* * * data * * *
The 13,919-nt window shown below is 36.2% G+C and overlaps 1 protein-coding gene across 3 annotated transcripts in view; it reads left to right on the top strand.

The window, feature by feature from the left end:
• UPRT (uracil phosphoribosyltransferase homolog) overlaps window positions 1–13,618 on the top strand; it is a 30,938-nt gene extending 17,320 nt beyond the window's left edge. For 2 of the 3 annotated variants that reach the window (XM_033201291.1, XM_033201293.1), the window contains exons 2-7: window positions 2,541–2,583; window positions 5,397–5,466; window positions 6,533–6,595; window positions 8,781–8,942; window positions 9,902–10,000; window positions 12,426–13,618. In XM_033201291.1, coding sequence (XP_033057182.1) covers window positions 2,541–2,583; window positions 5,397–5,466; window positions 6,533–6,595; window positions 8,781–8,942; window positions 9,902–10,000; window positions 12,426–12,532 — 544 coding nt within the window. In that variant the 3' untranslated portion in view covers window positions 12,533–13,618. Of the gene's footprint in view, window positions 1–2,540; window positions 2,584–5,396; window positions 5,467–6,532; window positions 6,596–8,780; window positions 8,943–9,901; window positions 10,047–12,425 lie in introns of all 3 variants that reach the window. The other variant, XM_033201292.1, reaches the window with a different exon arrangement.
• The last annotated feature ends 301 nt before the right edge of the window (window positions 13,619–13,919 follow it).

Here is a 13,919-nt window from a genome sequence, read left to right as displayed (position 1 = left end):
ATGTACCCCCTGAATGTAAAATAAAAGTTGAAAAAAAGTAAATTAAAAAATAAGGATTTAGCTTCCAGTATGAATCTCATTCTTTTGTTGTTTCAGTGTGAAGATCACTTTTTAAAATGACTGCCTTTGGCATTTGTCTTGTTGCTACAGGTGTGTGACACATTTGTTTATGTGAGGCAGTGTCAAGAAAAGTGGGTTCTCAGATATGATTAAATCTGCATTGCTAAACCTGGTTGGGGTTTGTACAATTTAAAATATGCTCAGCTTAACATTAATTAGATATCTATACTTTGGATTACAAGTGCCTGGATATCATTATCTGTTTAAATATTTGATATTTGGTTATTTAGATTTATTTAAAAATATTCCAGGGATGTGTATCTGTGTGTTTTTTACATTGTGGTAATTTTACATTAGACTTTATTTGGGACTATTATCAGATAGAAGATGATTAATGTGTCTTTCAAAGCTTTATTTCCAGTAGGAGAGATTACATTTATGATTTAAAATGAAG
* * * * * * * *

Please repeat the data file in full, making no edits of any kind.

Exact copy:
The 13,919-nt window shown below is 36.2% G+C and overlaps 1 protein-coding gene across 3 annotated transcripts in view; it reads left to right on the top strand.

The window, feature by feature from the left end:
• UPRT (uracil phosphoribosyltransferase homolog) overlaps window positions 1–13,618 on the top strand; it is a 30,938-nt gene extending 17,320 nt beyond the window's left edge. For 2 of the 3 annotated variants that reach the window (XM_033201291.1, XM_033201293.1), the window contains exons 2-7: window positions 2,541–2,583; window positions 5,397–5,466; window positions 6,533–6,595; window positions 8,781–8,942; window positions 9,902–10,000; window positions 12,426–13,618. In XM_033201291.1, coding sequence (XP_033057182.1) covers window positions 2,541–2,583; window positions 5,397–5,466; window positions 6,533–6,595; window positions 8,781–8,942; window positions 9,902–10,000; window positions 12,426–12,532 — 544 coding nt within the window. In that variant the 3' untranslated portion in view covers window positions 12,533–13,618. Of the gene's footprint in view, window positions 1–2,540; window positions 2,584–5,396; window positions 5,467–6,532; window positions 6,596–8,780; window positions 8,943–9,901; window positions 10,047–12,425 lie in introns of all 3 variants that reach the window. The other variant, XM_033201292.1, reaches the window with a different exon arrangement.
• The last annotated feature ends 301 nt before the right edge of the window (window positions 13,619–13,919 follow it).

Here is a 13,919-nt window from a genome sequence, read left to right as displayed (position 1 = left end):
ATGTACCCCCTGAATGTAAAATAAAAGTTGAAAAAAAGTAAATTAAAAAATAAGGATTTAGCTTCCAGTATGAATCTCATTCTTTTGTTGTTTCAGTGTGAAGATCACTTTTTAAAATGACTGCCTTTGGCATTTGTCTTGTTGCTACAGGTGTGTGACACATTTGTTTATGTGAGGCAGTGTCAAGAAAAGTGGGTTCTCAGATATGATTAAATCTGCATTGCTAAACCTGGTTGGGGTTTGTACAATTTAAAATATGCTCAGCTTAACATTAATTAGATATCTATACTTTGGATTACAAGTGCCTGGATATCATTATCTGTTTAAATATTTGATATTTGGTTATTTAGATTTATTTAAAAATATTCCAGGGATGTGTATCTGTGTGTTTTTTACATTGTGGTAATTTTACATTAGACTTTATTTGGGACTATTATCAGATAGAAGATGATTAATGTGTCTTTCAAAGCTTTATTTCCAGTAGGAGAGATTACATTTATGATTTAAAATGAAG